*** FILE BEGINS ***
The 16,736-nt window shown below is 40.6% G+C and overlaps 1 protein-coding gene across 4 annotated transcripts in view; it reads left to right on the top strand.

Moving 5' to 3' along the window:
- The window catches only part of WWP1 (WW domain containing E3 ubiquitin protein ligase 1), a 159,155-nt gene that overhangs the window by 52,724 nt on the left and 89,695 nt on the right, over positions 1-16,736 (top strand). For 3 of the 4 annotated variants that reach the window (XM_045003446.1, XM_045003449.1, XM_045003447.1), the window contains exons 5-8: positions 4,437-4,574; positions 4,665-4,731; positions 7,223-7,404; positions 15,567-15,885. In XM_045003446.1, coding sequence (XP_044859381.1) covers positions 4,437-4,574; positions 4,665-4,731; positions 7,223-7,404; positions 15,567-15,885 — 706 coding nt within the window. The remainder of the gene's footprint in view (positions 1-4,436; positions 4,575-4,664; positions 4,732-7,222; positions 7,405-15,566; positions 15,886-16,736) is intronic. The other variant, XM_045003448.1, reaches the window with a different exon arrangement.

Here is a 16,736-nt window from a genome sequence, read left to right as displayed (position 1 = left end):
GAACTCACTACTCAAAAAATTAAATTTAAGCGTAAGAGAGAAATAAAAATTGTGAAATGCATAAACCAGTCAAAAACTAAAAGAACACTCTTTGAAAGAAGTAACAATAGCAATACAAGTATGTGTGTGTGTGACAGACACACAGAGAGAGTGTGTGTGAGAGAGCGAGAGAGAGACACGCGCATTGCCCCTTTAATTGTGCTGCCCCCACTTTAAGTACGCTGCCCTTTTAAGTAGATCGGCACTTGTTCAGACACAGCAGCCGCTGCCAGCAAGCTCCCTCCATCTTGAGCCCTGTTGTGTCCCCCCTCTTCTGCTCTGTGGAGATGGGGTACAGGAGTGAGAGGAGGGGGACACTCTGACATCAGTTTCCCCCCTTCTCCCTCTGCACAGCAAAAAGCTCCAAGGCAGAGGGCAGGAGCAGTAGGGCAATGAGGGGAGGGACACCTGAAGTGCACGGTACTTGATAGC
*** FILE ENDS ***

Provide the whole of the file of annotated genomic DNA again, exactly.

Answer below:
The 16,736-nt window shown below is 40.6% G+C and overlaps 1 protein-coding gene across 4 annotated transcripts in view; it reads left to right on the top strand.

Moving 5' to 3' along the window:
- The window catches only part of WWP1 (WW domain containing E3 ubiquitin protein ligase 1), a 159,155-nt gene that overhangs the window by 52,724 nt on the left and 89,695 nt on the right, over positions 1-16,736 (top strand). For 3 of the 4 annotated variants that reach the window (XM_045003446.1, XM_045003449.1, XM_045003447.1), the window contains exons 5-8: positions 4,437-4,574; positions 4,665-4,731; positions 7,223-7,404; positions 15,567-15,885. In XM_045003446.1, coding sequence (XP_044859381.1) covers positions 4,437-4,574; positions 4,665-4,731; positions 7,223-7,404; positions 15,567-15,885 — 706 coding nt within the window. The remainder of the gene's footprint in view (positions 1-4,436; positions 4,575-4,664; positions 4,732-7,222; positions 7,405-15,566; positions 15,886-16,736) is intronic. The other variant, XM_045003448.1, reaches the window with a different exon arrangement.

Here is a 16,736-nt window from a genome sequence, read left to right as displayed (position 1 = left end):
GAACTCACTACTCAAAAAATTAAATTTAAGCGTAAGAGAGAAATAAAAATTGTGAAATGCATAAACCAGTCAAAAACTAAAAGAACACTCTTTGAAAGAAGTAACAATAGCAATACAAGTATGTGTGTGTGTGACAGACACACAGAGAGAGTGTGTGTGAGAGAGCGAGAGAGAGACACGCGCATTGCCCCTTTAATTGTGCTGCCCCCACTTTAAGTACGCTGCCCTTTTAAGTAGATCGGCACTTGTTCAGACACAGCAGCCGCTGCCAGCAAGCTCCCTCCATCTTGAGCCCTGTTGTGTCCCCCCTCTTCTGCTCTGTGGAGATGGGGTACAGGAGTGAGAGGAGGGGGACACTCTGACATCAGTTTCCCCCCTTCTCCCTCTGCACAGCAAAAAGCTCCAAGGCAGAGGGCAGGAGCAGTAGGGCAATGAGGGGAGGGACACCTGAAGTGCACGGTACTTGATAGC